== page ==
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US Debt Ceiling Debate Continues; Default a Possibility

Posted on the 29 July 2011 by Periscope @periscopepost

US debt ceiling debate careening off course, default a possibility

Not so sunny days on Capitol Hill. Photo credit: Will Palmer

America spun closer to defaulting on its debts after Speaker of the House John Boehner failed to unite fellow Republicans around a debt ceiling deal that would have faced certain defeat in the Senate anyway.

The US Congress has until August 2 to raise America’s $14.3 trillion debt ceiling, the Congressionally-imposed limit on the nation’s borrowing; if it doesn’t, the country risks either defaulting on its debts, a spectre that has markets quaking, or halting payment on government benefits, such as Social Security and veterans’ benefits, and federal salaries. It also means that a credit downgrade, the first in America’s history, is likely in the works, leading to interest rate hikes across the country. While both parties agree that the debt ceiling is necessary, they can’t agree on how to do it.

Plan C: The White House does have options if a compromise can’t be reached, including a short-term, 30 or 60-day extension, or a bill giving the President the power to unilaterally extend the debt ceiling.

  • The plans. Boehner’s two-step plan involved first allowing short-term ceiling raise of around $900 billion coupled with around $1 trillion in spending cuts, followed by the establishment of a commission that would look to find additional savings in the coming months and the possibility of a $1.6 trillion debt ceiling hike. The White House and Democrats are against the plan because it could lead to yet another debt-standoff next year – election year – and because it wouldn’t offer the kind of market reassurance that investors need. The Ohio Republican tried to rally the GOP, including the fractious Tea Party contingent, around the plan this week, demanding in a series of closed-door and sometimes one-on-one meetings that they “get [their] ass in line”. His efforts, however, were to no avail – too few Republican representatives came over to his side. At the same time, however, the plan had no chance of passing the Democrat-controlled Senate, so several commentators are putting Boehner’s pushing the plan down to political theatre and an attempt to make the Democrats look like the roadblock.Senate Majority Leader Harry Reid’s plan, which has equally no chance of making it through the House, would raise the debt ceiling by $2.4 trillion, paid for in around $2.7 trillion spending cuts; the largest portion of those cuts would come from reduced spending on the US’s operations in Iraq and Afghanistan. The White House is behind the plan, Republicans, however, are not: Boehner claimed that Reid’s plan is “full of gimmicks”.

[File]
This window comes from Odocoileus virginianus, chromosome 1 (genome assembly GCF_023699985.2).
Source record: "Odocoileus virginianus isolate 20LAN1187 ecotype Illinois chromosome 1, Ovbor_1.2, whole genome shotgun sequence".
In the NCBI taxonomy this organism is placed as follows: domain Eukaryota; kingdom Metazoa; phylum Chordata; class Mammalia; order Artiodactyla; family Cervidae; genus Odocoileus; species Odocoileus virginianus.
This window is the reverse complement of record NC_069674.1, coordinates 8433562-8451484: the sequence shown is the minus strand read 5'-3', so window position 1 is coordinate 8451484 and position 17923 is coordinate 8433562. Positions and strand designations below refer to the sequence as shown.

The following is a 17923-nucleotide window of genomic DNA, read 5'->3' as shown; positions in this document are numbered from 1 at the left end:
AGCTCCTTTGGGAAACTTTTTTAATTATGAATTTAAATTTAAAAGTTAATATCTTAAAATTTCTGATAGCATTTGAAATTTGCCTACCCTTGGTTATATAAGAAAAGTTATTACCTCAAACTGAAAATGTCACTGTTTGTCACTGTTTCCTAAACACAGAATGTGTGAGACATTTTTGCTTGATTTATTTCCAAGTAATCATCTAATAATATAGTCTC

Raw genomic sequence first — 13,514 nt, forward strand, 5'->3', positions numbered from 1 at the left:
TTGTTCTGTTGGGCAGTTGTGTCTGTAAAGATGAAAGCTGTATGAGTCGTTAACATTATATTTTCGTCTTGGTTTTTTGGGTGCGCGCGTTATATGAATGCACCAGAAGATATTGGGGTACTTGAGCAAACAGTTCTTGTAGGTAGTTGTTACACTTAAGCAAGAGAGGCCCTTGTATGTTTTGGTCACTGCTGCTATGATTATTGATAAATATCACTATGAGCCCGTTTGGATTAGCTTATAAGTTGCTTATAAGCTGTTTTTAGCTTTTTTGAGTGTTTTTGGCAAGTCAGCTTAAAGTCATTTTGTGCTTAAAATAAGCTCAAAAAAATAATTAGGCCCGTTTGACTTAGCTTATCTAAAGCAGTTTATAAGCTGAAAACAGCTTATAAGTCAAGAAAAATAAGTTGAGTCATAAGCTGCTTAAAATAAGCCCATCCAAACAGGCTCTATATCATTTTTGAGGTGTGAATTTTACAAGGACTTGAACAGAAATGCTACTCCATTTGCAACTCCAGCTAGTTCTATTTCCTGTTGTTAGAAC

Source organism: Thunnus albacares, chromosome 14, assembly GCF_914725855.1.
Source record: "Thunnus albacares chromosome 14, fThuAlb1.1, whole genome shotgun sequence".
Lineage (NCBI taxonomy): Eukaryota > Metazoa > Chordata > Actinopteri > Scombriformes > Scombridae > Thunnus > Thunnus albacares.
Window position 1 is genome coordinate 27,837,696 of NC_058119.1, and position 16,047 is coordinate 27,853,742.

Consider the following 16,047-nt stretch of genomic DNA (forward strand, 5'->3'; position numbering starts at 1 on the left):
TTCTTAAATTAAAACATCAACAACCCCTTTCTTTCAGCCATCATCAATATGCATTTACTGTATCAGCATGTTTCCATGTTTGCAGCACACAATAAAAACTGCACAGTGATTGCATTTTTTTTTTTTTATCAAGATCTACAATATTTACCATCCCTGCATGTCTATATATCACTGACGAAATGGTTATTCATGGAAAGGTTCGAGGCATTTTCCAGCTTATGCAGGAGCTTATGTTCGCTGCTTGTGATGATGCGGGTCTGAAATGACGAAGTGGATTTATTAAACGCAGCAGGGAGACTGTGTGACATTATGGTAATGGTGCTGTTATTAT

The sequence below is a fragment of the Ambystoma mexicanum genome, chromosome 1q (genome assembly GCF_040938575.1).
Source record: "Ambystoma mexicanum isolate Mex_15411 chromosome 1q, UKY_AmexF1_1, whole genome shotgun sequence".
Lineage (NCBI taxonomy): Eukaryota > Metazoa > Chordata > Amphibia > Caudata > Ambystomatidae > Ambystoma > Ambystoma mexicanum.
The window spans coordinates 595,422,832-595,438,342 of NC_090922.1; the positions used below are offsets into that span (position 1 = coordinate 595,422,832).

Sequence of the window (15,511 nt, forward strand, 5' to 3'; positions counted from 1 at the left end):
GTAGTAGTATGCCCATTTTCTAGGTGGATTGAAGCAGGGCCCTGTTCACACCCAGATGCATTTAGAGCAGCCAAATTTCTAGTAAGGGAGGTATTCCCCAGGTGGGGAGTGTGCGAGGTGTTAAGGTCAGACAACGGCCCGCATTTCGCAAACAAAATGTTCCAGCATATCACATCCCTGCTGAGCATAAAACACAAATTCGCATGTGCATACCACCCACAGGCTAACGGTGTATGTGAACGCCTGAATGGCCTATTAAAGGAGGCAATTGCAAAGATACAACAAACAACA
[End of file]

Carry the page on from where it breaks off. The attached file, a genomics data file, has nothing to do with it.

• GOP didn’t get their asses in line. In a major upset for Bohener’s authority, the recalcitrant members of his party did not heed his orders and “get [their] ass in line”. Those recalcitrant members are the more hardline Tea Party and libertarian types, the ones whose popularity won Republicans the majority in the House in the 2010 mid-term elections; they want deeper spending cuts to accompany this debt ceiling raise and won’t take “compromise” for an answer. Whether Boehner can pull them together for a yes vote on his plan by the end of Friday still remains to be seen.